And in addition to the previous excellent suggestions give the model examples of what is a high and what is a low score for each category. I would also try to provide examples for low, medium and high scores. At least, that’s what I would think about when having to grade creativity.
Also, you can assign the role of a very strict teacher.
If you follow this approach there will be certain types of creativity that will be overvalued and the other way around.
So, creating a measure is a difficult task and you will need to help the model to perform to your requirements.
Something I’ve been trying to figure out as well. Although I’m sceptical of using the same LLM that generated content to rate it.
I think it depends on the goal of the writing. By creative writing, do you mean fiction? Or what? You probably want to be thinking of your audience, and what you consider good.
I have found even local LLMs good at extracting humorous lines from a body of text, so if you define your criteria clearly, if should be somewhat consistent. Part of the problem is sometimes it then likes to give a reason why (which may or may not be good, but its verbose, and more writing to read!)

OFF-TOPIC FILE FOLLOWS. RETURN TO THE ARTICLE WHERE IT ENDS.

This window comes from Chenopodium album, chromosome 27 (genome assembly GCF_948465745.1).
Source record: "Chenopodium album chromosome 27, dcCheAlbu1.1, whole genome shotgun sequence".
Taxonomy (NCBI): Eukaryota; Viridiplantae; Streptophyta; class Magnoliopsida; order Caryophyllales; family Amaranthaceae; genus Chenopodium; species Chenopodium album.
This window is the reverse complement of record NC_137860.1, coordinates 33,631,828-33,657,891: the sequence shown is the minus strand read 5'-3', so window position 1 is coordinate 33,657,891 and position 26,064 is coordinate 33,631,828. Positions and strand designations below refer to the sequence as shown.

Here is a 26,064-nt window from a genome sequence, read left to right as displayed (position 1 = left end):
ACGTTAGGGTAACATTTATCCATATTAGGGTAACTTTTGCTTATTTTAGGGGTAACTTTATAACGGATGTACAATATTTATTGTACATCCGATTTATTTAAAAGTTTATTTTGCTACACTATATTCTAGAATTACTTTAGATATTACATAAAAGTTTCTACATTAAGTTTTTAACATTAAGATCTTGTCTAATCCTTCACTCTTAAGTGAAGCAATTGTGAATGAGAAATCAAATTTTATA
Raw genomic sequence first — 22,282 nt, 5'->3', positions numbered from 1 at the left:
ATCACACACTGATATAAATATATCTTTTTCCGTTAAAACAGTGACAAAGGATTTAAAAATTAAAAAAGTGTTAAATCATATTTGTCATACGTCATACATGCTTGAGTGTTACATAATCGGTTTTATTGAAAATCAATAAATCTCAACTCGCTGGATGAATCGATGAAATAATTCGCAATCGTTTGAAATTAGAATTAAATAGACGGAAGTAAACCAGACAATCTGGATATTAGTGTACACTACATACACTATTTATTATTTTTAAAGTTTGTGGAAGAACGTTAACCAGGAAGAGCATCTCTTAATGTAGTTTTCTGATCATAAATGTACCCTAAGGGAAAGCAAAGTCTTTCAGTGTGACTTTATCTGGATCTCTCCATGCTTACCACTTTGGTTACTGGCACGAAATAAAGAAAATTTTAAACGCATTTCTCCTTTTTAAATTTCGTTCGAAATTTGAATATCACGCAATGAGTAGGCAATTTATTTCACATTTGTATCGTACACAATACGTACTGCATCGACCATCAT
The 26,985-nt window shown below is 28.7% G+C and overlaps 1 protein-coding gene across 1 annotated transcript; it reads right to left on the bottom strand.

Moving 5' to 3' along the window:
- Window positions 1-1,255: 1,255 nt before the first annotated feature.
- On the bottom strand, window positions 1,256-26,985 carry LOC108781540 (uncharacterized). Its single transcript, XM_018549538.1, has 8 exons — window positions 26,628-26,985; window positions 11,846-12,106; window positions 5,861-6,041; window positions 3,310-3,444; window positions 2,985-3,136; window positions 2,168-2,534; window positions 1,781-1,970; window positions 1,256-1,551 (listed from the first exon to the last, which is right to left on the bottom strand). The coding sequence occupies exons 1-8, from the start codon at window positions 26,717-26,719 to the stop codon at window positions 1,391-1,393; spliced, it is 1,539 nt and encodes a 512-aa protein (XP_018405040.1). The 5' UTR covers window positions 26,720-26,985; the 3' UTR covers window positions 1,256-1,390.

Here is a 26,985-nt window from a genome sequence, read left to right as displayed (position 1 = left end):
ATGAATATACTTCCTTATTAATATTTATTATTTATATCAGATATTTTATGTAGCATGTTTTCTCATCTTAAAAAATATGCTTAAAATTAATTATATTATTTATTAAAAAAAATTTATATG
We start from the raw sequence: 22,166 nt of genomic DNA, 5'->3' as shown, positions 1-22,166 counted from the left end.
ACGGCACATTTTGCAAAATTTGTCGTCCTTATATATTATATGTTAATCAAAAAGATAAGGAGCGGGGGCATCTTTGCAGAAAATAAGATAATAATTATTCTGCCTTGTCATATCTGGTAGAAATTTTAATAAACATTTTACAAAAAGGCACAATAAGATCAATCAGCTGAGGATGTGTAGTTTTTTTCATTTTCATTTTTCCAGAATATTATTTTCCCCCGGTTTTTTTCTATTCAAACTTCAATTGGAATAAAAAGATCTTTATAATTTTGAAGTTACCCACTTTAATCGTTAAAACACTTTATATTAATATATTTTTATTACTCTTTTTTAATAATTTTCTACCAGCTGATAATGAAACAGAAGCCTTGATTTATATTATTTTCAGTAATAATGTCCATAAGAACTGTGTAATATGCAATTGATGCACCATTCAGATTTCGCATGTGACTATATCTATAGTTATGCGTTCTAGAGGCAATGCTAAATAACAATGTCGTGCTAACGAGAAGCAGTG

Or, get it to act as an author that is relevant, or a critique, they might be able to help you come up with ideas.
Or another option, give it a body of text, and ask it ways it could score it. Might then help you think of what to look for, and then work backwards from there, devising prompts.
I have managed to get it to score things out of 5, although have too often noticed it rates things too highly. By default, ChatGPT is a “friendly assistant”. If you want it to give a strong opinion, you need to turn it into a bit of a monster. As even then, it still tries to be reasonable, but if you can get ChatGPT to act like an absolute a**hole, it often gives better results, although not always what you want to hear
The scoring of creative and writing is always a combination of AI-driven analysis and human assessment.
The ChatGPT, for example, can analyze grammar and coherence and even offer modifications, whereas human evaluators bring contextual awareness, admiration for originality, and nuanced critique.
This combination ensures a thorough and unbiased review.\